Exploring the world’s beauty from an artist’s perch

by Cathy Cockrell

Her studio is her sanctuary: a small TuffShed, tucked behind the house, with views of a tiny working ranch, just steps from a refinery on the edge of Crockett.
“If I didn’t have it, I’d be a totally stressed out person,” says Linda Lee Crisostomo, a 2007 retiree from UC Berkeley, where she began as a clerk typist in the Graduate School of Education and ended her career as a Sponsored Projects principal analyst.

Inside her studio -- surrounded by soft pastels, colored pencils, paint brushes, paint tubes, and framed artworks – Crisostomo spends four hours or more a day drawing and painting, with occasional breaks to observe red-tailed hawks, racoons, sheep, horses, and goats just outside her door.

Nature – in the form of flowers, birds, fish, mammals, and landscapes – is subject matter she returns to. Colored pencils allow her to portray, in precise detail, an osprey’s plumage or the mane of a regal lion seen on African safari with her husband. Tropical fish lend themselves to vivid tones in a favorite medium, water color. She’s an admirer of Van Gogh, for what she calls his heart, soul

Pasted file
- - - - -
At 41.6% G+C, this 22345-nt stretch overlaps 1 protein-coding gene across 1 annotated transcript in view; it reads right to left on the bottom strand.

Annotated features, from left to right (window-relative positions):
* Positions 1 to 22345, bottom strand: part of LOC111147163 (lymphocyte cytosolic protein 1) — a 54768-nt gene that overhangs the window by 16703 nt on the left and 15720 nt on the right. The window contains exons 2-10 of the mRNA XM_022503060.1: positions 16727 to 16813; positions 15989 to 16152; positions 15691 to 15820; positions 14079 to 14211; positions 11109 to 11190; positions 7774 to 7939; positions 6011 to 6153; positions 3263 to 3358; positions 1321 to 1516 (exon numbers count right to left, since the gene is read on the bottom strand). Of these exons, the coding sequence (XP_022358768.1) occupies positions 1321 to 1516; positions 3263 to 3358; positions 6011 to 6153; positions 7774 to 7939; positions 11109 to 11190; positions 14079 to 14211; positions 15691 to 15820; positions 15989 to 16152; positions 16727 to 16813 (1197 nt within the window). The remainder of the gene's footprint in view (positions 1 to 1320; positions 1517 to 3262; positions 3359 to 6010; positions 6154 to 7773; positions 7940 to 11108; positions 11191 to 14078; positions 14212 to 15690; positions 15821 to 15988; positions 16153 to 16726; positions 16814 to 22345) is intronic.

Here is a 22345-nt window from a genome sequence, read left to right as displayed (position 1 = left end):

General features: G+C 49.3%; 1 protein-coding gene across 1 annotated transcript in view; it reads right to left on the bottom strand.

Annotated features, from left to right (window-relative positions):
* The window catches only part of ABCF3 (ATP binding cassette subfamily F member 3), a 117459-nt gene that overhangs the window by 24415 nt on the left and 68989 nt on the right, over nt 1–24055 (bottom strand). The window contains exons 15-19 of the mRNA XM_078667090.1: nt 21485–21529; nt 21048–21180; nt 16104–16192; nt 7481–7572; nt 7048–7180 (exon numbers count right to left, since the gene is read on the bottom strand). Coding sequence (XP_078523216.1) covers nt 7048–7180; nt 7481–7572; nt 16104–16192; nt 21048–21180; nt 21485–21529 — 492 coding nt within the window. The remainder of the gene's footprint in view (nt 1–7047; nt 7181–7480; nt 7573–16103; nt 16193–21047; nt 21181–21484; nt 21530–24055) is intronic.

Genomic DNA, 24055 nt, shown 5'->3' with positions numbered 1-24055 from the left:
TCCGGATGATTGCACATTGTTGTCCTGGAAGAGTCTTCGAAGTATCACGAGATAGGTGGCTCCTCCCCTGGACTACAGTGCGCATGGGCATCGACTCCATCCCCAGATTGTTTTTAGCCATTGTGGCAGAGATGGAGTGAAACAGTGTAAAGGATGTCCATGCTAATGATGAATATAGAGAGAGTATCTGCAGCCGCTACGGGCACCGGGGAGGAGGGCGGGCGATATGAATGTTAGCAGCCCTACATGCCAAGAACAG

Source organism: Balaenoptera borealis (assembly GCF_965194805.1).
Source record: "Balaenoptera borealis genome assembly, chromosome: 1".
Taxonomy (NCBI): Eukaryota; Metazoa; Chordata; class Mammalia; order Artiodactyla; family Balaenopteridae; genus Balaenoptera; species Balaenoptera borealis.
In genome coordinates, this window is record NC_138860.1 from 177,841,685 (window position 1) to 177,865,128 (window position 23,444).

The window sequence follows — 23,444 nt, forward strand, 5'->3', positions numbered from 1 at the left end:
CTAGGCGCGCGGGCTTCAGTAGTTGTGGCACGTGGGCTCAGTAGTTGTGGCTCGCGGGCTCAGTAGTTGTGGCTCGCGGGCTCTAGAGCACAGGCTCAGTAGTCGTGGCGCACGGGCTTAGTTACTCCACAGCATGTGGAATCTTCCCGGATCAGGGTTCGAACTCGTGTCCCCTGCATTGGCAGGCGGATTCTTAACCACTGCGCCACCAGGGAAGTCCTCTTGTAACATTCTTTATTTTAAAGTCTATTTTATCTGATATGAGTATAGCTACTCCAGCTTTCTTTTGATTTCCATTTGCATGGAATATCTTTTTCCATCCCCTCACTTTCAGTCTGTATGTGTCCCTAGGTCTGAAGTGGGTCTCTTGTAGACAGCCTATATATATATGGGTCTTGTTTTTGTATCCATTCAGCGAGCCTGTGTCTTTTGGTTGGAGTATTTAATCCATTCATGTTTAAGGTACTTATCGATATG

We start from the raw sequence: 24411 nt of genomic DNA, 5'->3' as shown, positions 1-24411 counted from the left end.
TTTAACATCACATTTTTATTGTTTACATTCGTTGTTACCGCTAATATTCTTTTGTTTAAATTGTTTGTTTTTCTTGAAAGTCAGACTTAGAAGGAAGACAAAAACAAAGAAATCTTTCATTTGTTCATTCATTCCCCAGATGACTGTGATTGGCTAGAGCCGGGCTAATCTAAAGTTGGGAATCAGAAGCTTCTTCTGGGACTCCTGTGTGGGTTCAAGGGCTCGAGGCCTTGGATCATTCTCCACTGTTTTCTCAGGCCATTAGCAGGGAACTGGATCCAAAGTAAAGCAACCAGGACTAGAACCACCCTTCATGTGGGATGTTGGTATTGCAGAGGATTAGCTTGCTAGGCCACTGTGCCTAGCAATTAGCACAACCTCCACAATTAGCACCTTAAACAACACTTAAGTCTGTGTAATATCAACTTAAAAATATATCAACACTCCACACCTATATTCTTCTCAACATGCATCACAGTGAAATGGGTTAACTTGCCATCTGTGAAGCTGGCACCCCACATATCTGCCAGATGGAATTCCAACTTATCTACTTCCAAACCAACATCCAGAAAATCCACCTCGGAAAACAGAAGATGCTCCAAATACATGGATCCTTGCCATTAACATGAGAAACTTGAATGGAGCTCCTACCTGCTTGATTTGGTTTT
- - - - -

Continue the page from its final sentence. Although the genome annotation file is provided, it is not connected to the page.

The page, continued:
and passion for the world’s beauty.

Crisostomo’s artistic aptitude was first recognized more than a half century ago, when her third-grade potato-stamp design was selected for exhibition at the Santa  Cruz County Fair. Her family didn’t have the means, though, for art lessons or supplies. Her mother, whose heritage is English and Native American (Zuni Pueblo), worked at home raising six children, before getting a job as a school-bus driver. Her father, a Filipino immigrant, led a farm-labor crew and followed the seasons to where labor was needed. Crisostomo has happy memories of gorgeous, contest-winning flying kites her dad fashioned from bamboo and rice paper, and of a season working alongside him in an apple-drying shed.

As an adult, raising three kids and working full time absorbed her energies. But as soon as she retired she joined a local artists’ group and started taking classes.

These days Crisostomo invites her two grandchildren to work with her in the studio (each has a labeled drawer of art supplies). Her mother, now 90, lives in a nearby retirement home, surrounded by her daughter Linda’s creations. There are more on the way. Crisostomo hopes to continue refining her pastel  techniques this year; already in progress is a landscape painting done in pastels on velvet.

Linda Lee Crisostomo outside her studio
"Osprey Eye” (colored pencils)
“Whimsical Fish” (watercolors)